APPEAL from the Circuit Court of Sangamon County; the Hon.
SAMUEL O. SMITH, Judge, presiding.
MR. JUSTICE HOUSE DELIVERED THE OPINION OF THE COURT:
The question presented on this appeal is whether an elected officer's compensation, fixed on a population basis by a statute enacted prior to the commencement of his term, may be changed by reason of fluctuation in population, despite the constitutional provision which prohibits increasing or diminishing salaries during terms of office.
The petitioners are county superintendents of schools in eight different counties in Illinois. They were all elected for four-year terms commencing the first Monday in August, 1959. On December 2, 1960, the last Federal census became effective, and disclosed that the population of each of the counties concerned had decreased to such an extent that the salaries provided by statute fell within a lesser bracket. Thereafter the defendant issued warrants to petitioners for salary based upon the last Federal census, which resulted in each petitioner receiving in salary $1000 per annum less than he had been receiving.
The petitioners joined in filing a petition for writ of mandamus, seeking to require the Auditor of Public Accounts to continue to pay them on the salary basis in effect prior to December 2, 1960. The trial court held that petitioners were not entitled to the peremptory writ of mandamus and dismissed the case. Since this case involved the construction of the Illinois constitution, petitioners have appealed directly to this court.
The petitioners contend that section 11 of article IX of the Illinois constitution of 1870 precludes any diminution of their salary. The pertinent portion of that section reads as follows: "The fees, salary or compensation of no municipal officer who is elected or appointed for a definite term of office, shall be increased or diminished during such term."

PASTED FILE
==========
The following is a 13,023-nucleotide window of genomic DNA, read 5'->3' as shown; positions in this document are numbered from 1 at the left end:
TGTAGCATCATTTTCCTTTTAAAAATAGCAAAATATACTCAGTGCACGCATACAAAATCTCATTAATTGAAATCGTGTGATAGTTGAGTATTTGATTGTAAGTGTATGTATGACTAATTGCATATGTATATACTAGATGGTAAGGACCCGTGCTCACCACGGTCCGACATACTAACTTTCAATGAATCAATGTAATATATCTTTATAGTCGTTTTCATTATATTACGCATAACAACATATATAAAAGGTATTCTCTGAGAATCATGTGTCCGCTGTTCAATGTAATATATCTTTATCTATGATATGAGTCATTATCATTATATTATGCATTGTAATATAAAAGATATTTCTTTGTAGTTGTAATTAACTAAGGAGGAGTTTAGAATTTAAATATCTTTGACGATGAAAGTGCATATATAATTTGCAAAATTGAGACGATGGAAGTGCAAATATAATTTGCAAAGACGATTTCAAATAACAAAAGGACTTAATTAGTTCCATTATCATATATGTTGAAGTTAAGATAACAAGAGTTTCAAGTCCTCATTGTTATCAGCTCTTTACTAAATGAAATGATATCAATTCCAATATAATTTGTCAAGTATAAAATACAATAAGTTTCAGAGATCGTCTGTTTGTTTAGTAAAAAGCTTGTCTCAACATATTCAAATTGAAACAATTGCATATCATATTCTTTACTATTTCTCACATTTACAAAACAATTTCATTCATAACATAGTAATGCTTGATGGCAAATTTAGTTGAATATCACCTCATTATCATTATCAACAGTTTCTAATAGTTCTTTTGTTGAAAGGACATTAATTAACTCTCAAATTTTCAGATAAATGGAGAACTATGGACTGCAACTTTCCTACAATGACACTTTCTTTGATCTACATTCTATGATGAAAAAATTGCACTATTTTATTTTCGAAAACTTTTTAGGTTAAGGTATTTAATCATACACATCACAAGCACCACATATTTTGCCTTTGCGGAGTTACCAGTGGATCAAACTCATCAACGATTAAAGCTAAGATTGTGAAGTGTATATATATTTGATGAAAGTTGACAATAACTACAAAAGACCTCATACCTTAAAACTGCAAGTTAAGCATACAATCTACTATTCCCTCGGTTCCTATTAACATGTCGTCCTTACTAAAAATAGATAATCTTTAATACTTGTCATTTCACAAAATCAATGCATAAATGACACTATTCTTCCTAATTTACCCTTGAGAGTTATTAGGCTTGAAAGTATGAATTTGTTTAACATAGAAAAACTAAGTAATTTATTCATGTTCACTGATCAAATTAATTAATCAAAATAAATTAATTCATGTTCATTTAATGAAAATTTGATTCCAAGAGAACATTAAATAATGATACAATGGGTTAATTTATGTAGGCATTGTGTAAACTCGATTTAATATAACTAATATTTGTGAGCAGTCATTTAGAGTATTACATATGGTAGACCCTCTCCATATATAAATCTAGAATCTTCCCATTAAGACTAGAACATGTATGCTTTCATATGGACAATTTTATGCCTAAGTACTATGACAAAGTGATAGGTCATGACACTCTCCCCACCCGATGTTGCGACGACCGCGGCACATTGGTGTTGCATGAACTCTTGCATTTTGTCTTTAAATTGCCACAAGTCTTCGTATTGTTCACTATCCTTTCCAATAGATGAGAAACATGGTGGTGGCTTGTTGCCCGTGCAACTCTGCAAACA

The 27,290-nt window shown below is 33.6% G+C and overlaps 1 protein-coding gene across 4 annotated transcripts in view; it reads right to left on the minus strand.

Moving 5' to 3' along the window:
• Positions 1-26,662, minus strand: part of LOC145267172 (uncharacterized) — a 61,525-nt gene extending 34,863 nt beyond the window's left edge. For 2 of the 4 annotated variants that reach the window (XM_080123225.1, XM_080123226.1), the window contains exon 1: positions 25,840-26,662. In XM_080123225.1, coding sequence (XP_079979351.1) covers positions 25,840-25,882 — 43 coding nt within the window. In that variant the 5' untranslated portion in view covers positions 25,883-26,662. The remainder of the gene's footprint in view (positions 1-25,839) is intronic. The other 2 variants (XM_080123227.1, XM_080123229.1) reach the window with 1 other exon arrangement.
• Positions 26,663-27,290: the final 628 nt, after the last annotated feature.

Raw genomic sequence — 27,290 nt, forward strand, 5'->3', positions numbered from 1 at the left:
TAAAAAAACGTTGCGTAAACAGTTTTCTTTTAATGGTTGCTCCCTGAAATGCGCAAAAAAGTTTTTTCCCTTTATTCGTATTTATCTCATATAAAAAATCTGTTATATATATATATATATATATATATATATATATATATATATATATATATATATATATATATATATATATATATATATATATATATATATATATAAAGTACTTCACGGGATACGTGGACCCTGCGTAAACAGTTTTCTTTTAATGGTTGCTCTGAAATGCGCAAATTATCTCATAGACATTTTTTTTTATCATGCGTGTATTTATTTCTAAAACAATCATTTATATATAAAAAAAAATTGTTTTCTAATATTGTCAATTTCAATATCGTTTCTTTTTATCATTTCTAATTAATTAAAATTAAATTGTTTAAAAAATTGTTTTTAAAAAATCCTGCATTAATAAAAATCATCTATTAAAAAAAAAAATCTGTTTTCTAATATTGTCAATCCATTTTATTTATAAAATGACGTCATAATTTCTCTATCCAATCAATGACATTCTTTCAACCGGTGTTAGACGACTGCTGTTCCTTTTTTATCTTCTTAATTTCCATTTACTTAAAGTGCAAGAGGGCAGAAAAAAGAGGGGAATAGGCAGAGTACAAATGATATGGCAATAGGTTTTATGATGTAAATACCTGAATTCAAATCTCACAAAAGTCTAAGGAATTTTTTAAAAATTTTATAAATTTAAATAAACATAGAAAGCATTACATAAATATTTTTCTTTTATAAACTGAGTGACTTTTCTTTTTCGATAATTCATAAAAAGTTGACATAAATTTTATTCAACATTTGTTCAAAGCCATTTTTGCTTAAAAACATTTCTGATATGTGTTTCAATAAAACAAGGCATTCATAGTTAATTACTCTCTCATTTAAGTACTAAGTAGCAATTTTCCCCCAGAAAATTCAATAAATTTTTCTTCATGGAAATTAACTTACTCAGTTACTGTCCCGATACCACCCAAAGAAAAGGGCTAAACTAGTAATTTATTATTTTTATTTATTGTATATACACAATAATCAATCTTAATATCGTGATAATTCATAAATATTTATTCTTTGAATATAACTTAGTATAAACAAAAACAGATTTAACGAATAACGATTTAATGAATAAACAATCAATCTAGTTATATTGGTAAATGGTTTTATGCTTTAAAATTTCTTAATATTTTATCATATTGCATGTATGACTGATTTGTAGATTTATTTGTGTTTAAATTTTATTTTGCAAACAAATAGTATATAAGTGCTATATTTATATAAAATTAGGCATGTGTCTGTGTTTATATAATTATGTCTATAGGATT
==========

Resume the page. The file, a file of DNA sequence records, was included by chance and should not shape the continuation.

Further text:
The statute fixing salaries of county superintendents of schools is found in section 27 of the Fees and Salaries Act. (Ill. Rev. Stat. 1959, chap. 53, par. 45.) This statute was originally enacted in 1872. It was amended several times over the years to change the amount of compensation, the last amendment becoming effective August 1, 1959, prior to the terms of petitioners. The applicable portion of the statute reads as follows: "County superintendents of schools shall receive for their services an annual salary according to the population of the county under the last Federal census as follows: * * *." The statute then proceeds to establish a fixed amount to be paid in counties within eight specified population ranges.
This precise question has not previously been presented to this court, but has been considered by the courts of several other States.
The majority of jurisdictions considering this question hold that a change in the amount of money received by an elected official, brought about by a change of population or amount of assessed valuation does not violate a constitutional provision against changing the salary of an elected official during his term of office. Smith v. Harlan County Fiscal Court, (Ky.), 329 S.W.2d 61; Tulsa County v. Stokes, 207 Okla. 37, 247 P.2d 526; State ex rel. Mack v. Guckenberger, 139 Ohio St. 273, 39 N.E.2d 840, 139 A.L.R. 728; State ex rel. Moss v. Hamilton, 303 Mo. 302, 260 S.W. 466; Yuma County v. Sturges, 15 Ariz. 538, 140 P. 504; Puterbaugh v. Wadham, 162 Cal. 611, 123 P. 804; St. Joseph County v. Crowe, 214 Ind. 441, 15 N.E.2d 1016; State ex rel. Jaumotte v. Zimmerman, 105 Mont. 464, 73 P.2d 548; Anno: 139 A.L.R. 737.
Three States, however, have reached an opposite conclusion. Commonwealth ex rel. Woodring v. Walter, 274 Pa. 553, 118 A. 510; State ex rel. Maltbie v. Will, 54 Wn. 453, 103 P. 479; Converse County v. Burns, 3 Wyo. 691, 29 P. 894.